As Josh Marshall says, the speech actually lays out a very Powell-esque policy, which is a good thing. Notice that the framework for the debate has been changed drastically. It is no longer an issue about preemptively attacking a nation which could be a threat at some vague future time. It is no longer about (at least, not explicitly) removing Saddam Hussein from power. No, it is about enforcing pre-existing international law. Iraq is in violation of a host of Security Council resolutions adopted in the wake of the Gulf War. Bush wants the U.N. to authorize the use of military force to bring Iraq into line with international law.
That was Thursday. It changed a little bit yesterday. Despite the fact that I didn't read or watch any news yesterday, nevertheless, I was bombarded over and over again by the same message. I heard it on talk radio (I frequently listen to conservative talk radio to keep me informed about the ground war tactics of the Republican political machine), I saw it in newspapers that others were reading on the train, I heard about it while channel surfing waiting for "He-Man" and "Transformers: Armada" to come on. If the U.N. doesn't get on board with the U.S. position in a matter of weeks, not months, then the U.S. will go it alone. Everytime I read or heard that, I mentally added "Fuck you, you pathetic pansy-assed little faggots," because that attitude toward the U.N. is quite clearly contained, though not expressed, in the U.S. position.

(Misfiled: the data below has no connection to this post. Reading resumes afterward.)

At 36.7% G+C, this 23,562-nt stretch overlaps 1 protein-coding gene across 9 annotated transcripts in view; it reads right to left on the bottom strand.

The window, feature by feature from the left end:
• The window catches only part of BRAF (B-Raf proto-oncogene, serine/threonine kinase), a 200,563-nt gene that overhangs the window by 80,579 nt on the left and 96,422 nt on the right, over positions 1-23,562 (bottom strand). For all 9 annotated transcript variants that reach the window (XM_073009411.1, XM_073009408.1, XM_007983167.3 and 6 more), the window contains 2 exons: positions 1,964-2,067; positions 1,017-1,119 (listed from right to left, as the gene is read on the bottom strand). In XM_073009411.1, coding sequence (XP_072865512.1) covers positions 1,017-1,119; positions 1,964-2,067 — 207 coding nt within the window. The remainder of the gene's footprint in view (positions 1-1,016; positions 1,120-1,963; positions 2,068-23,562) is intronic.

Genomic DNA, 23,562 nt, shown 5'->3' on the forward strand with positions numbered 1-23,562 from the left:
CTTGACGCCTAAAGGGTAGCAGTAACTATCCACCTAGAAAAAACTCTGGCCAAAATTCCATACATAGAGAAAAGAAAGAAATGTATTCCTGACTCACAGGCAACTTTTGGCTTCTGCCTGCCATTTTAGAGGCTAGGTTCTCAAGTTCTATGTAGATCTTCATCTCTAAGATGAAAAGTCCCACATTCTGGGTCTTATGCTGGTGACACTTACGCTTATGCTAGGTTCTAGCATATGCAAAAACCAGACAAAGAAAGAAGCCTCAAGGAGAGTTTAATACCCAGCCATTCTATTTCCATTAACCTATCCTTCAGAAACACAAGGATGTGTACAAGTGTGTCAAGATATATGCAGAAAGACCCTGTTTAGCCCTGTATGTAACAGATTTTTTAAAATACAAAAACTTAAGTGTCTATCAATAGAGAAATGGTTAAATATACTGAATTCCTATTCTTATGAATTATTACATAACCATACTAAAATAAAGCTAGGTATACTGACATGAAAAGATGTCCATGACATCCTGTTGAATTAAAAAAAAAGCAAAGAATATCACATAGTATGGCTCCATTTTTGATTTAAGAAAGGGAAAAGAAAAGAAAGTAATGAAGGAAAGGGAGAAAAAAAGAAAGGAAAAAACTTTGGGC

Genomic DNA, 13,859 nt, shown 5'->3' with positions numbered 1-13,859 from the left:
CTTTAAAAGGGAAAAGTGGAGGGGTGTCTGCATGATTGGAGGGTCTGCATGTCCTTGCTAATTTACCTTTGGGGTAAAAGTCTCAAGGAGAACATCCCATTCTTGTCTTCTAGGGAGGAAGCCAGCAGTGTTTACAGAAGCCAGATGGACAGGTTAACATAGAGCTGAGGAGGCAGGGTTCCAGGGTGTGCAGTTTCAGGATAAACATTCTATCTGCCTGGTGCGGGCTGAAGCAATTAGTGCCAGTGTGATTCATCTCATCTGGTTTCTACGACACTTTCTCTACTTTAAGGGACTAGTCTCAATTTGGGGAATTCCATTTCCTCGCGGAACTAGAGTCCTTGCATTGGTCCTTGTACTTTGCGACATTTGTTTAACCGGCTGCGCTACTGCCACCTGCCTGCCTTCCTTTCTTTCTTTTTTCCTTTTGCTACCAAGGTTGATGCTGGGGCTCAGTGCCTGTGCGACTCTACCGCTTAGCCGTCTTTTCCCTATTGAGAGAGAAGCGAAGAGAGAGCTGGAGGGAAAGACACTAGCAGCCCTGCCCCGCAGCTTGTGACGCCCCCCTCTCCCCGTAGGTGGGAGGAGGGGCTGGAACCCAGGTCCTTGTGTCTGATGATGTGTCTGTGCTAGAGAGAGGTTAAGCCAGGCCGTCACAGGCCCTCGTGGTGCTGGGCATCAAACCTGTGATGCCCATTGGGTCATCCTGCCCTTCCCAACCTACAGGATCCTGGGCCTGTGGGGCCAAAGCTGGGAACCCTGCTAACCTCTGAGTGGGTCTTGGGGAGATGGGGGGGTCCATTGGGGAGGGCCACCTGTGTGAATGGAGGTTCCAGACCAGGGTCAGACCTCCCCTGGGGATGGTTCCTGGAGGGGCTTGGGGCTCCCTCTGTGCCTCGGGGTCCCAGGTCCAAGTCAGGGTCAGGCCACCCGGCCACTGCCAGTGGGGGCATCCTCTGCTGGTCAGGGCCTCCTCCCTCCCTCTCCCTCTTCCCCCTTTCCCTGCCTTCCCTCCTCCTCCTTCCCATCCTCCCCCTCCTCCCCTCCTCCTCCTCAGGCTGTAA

So, where does that leave us? There are a lot of elements to unpack here. The Thursday position represents a huge roll-back for the White House. Basically, the lost preemption. The so-called "Bush Doctrine", the wholly new, post-9/11 way of doing things in the world, collapsed under the weight of its own speciousness on Thursday. Funny no one seems to think that's worth mentioning. Friday, the U.S. clutches to grasp at the one thing the conservatives think they can salvage from this international shitstorm of anti-Americanism they've created: unilateral action. Unilateral action is vital for lots of reason. First of all, conservatives don't like Bush talking to the U.N. at all. They the U.N. is our enemy, and we shouldn't even be a member. This view is reactionary beyond belief, and it represents just how out to lunch the far-right of the Republican party really is. They are still living in 1954, and they are still pissed off about Brown v. Board of Education, but that's another story. Second, unilateral action rescues the possibility of a pre-election invasion, which is exactly what the White House wants. This is sickening on so many levels. George Bush is ready and willing to sacrifice human lives, American and Iraqi, in furtherance of his retrograde political ambitions.
I don't know if we will launch an invasion before election day or not. I do think that it's a politically risky move for Bush, since many polls are showing that there is not very strong American support for unilateral American action against Iraq. The best thing Bush can do, if he really wants to invade Iraq and he really wants to be politically rewarded for it, is to continue to work within the U.N. But then, he further alienates his hard-right core supporters, because the more he talks to the U.N., the more he resembles his father, and he can't control the timeline for invasion to get the maximum political effect out of it.
I'll have more to say on this topic next week, but I'm obscenely late for a party at my friend Craig's house.